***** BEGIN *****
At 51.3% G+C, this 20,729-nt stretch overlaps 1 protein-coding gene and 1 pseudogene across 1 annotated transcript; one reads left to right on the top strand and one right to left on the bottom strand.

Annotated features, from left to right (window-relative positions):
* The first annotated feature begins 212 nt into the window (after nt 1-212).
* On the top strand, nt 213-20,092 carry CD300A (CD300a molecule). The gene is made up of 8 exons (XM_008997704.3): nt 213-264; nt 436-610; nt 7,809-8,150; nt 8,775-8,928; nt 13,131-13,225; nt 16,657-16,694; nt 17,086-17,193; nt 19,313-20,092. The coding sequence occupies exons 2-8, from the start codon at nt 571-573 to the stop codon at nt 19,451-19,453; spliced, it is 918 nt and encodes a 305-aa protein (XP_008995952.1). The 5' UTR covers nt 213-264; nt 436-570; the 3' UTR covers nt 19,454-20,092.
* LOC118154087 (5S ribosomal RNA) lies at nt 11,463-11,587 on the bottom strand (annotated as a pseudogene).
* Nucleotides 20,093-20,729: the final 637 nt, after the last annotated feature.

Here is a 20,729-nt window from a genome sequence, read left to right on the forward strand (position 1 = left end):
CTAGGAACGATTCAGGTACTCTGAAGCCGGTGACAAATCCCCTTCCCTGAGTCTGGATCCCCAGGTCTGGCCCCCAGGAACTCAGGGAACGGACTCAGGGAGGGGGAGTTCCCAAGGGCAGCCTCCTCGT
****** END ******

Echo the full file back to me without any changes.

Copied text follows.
At 51.3% G+C, this 20,729-nt stretch overlaps 1 protein-coding gene and 1 pseudogene across 1 annotated transcript; one reads left to right on the top strand and one right to left on the bottom strand.

Annotated features, from left to right (window-relative positions):
* The first annotated feature begins 212 nt into the window (after nt 1-212).
* On the top strand, nt 213-20,092 carry CD300A (CD300a molecule). The gene is made up of 8 exons (XM_008997704.3): nt 213-264; nt 436-610; nt 7,809-8,150; nt 8,775-8,928; nt 13,131-13,225; nt 16,657-16,694; nt 17,086-17,193; nt 19,313-20,092. The coding sequence occupies exons 2-8, from the start codon at nt 571-573 to the stop codon at nt 19,451-19,453; spliced, it is 918 nt and encodes a 305-aa protein (XP_008995952.1). The 5' UTR covers nt 213-264; nt 436-570; the 3' UTR covers nt 19,454-20,092.
* LOC118154087 (5S ribosomal RNA) lies at nt 11,463-11,587 on the bottom strand (annotated as a pseudogene).
* Nucleotides 20,093-20,729: the final 637 nt, after the last annotated feature.

Here is a 20,729-nt window from a genome sequence, read left to right on the forward strand (position 1 = left end):
CTAGGAACGATTCAGGTACTCTGAAGCCGGTGACAAATCCCCTTCCCTGAGTCTGGATCCCCAGGTCTGGCCCCCAGGAACTCAGGGAACGGACTCAGGGAGGGGGAGTTCCCAAGGGCAGCCTCCTCGT